Twice cooked lamb shanks
Now don't get all excited, thinking that this is tale of some fancy-schmancy lamb shanks, cooked slow and deep fried restaurant style or something. I am still in the process of restocking the pantry (I have a walk in pantry in this new house! Exciting!) but occasionallly I get taken by surprise. I let a lot of bottled staples run low in the old place as I could not be bothered dragging up one more jar than was absolutely necessary. And while I compose mental lists of "get more soy" and
"we're out of sesame oil" I completely forget others until I open the fridge, mid-dressing-mixing and find that we have Not One Jar Of Mustard in the place. There were about seven previously, so you can understand why I might find this perplexing.
And even something as common as the tinned tomato is in short supply. I (foolishly) bought up a big bag of half-price lamb shanks from Hagens Organic Butcher on Saturday and late one night decided that I absolutely postively had to get them started. I threw them in a pot with garlic and tomatos and ras al hanout and cooked them until I was desperate to go to bed (this is not exactly quantifiable but it was nowhere near long enough for the slow tenderising required). I drained the shanks and popped them in the fridge but could not face putting the broth in as well. I simply covered the pot with foil and decided that if I boiled it up first thing in the morning it would be fine to receive the shanks back again for their second simmer. I promptly forgot all about the shanks for another 24 hours. At this point I was not keen to reuse the shank broth, given the amount of time which had passed.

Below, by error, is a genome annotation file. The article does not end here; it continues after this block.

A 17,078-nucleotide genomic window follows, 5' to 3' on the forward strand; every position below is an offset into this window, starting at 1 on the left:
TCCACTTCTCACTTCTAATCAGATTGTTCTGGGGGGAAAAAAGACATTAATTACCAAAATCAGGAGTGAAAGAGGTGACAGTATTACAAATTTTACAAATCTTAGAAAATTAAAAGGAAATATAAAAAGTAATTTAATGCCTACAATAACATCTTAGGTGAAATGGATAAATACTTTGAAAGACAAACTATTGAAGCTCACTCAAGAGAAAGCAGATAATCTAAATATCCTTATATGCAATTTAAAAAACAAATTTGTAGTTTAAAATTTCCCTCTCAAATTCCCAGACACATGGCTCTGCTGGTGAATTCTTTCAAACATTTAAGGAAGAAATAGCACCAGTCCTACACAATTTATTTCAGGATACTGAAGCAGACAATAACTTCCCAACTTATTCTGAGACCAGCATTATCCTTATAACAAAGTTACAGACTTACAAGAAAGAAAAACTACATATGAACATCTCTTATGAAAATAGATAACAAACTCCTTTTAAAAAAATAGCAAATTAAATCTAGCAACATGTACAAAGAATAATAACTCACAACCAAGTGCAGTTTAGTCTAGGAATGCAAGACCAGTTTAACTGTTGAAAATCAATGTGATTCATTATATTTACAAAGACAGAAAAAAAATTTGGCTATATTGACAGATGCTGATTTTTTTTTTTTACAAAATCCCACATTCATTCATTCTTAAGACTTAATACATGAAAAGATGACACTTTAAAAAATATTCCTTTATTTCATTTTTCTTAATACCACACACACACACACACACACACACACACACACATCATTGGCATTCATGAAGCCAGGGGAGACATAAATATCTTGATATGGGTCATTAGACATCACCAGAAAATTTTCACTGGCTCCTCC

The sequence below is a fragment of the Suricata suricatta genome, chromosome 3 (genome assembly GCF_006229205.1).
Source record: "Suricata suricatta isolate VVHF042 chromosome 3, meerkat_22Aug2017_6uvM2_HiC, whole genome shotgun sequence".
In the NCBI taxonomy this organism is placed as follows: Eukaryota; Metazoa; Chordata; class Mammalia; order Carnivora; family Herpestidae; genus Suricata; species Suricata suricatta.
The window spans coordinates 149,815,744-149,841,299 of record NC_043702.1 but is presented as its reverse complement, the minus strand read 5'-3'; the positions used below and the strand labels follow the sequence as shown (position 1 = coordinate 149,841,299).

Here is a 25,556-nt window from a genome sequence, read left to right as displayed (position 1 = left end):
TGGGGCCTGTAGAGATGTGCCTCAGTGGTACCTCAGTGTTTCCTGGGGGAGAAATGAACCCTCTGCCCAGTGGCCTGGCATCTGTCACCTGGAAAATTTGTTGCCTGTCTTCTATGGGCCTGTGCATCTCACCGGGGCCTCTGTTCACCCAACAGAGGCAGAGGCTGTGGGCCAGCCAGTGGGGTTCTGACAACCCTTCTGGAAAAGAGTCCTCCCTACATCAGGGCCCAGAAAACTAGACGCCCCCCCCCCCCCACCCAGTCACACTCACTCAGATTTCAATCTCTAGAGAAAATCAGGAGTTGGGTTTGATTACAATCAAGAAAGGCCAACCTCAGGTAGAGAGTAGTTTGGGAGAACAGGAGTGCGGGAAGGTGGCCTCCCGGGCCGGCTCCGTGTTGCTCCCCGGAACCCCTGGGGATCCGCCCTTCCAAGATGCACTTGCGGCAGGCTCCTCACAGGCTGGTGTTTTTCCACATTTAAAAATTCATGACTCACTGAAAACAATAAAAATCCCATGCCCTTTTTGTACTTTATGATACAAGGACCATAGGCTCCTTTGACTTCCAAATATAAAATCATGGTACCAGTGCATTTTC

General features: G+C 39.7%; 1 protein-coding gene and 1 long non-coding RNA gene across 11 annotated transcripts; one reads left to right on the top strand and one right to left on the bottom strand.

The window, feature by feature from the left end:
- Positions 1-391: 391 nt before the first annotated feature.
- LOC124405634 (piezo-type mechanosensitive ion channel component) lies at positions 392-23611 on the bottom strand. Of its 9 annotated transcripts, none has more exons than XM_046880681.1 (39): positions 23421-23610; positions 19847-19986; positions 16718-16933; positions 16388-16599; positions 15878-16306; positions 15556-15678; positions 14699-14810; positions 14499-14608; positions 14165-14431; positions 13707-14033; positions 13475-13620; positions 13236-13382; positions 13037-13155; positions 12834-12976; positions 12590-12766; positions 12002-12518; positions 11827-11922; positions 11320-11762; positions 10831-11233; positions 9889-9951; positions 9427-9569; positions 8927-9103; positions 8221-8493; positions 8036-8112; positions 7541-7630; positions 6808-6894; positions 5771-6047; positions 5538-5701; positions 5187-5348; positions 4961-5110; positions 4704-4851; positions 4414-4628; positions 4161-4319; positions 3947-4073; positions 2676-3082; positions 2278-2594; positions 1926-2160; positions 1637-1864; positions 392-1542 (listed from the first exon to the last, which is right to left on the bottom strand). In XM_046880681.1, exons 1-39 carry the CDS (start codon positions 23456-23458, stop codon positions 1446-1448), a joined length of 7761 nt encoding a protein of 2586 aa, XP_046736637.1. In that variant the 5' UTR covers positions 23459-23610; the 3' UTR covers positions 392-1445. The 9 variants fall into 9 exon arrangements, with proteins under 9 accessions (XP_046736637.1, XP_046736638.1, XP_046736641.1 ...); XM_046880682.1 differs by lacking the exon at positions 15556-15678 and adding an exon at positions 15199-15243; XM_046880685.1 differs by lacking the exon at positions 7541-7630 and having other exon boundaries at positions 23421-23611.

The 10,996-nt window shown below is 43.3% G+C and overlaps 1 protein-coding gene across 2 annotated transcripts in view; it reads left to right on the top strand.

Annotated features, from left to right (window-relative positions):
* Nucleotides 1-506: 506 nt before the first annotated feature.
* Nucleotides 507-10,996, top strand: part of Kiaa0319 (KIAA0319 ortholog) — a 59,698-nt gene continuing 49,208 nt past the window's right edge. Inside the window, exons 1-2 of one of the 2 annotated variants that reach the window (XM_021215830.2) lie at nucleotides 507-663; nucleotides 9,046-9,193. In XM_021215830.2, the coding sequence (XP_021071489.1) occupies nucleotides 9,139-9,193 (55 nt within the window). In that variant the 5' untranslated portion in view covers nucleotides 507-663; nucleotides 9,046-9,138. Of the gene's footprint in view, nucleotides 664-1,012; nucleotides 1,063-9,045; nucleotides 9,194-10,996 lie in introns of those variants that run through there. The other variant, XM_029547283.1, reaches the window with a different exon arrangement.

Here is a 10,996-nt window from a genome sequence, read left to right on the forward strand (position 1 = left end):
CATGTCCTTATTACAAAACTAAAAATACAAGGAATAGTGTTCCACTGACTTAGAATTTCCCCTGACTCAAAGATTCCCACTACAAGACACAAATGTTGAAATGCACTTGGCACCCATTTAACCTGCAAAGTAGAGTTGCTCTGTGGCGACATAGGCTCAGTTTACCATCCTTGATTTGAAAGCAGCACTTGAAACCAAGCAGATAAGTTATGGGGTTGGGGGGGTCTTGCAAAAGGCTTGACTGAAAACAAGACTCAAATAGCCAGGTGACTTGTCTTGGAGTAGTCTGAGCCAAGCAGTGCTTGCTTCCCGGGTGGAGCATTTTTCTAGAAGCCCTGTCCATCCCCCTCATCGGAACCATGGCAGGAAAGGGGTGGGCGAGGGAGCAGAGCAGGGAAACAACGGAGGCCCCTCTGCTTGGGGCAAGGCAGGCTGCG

So I ditched the tomato shank soup and started again. I cut up half a head of garlic and chucked it in the pan. Some more ras al hanout and the shanks followed. But this was the point where the gaps in my store cupboard became obvious. There were no more tomatoes, not even some sugo. So I topped up with water and hoped for the best. After an hour or so I put in some brown rice and salt and waited for it to cook. I had planned to add brown lentils, but it needed something green so I tipped in that most stapley of staples, frozen peas.
It didn't have promising beginnings but this evolved into something tasty and substantial, particularly with a generous dollop of plain yoghurt. Figman has practically fallen in love with it. He ate it for dinner last night and at least twice more today. I've had my share so I might even concede the last leftovers in the fridge to him. As long as he doesn't want them with mustard.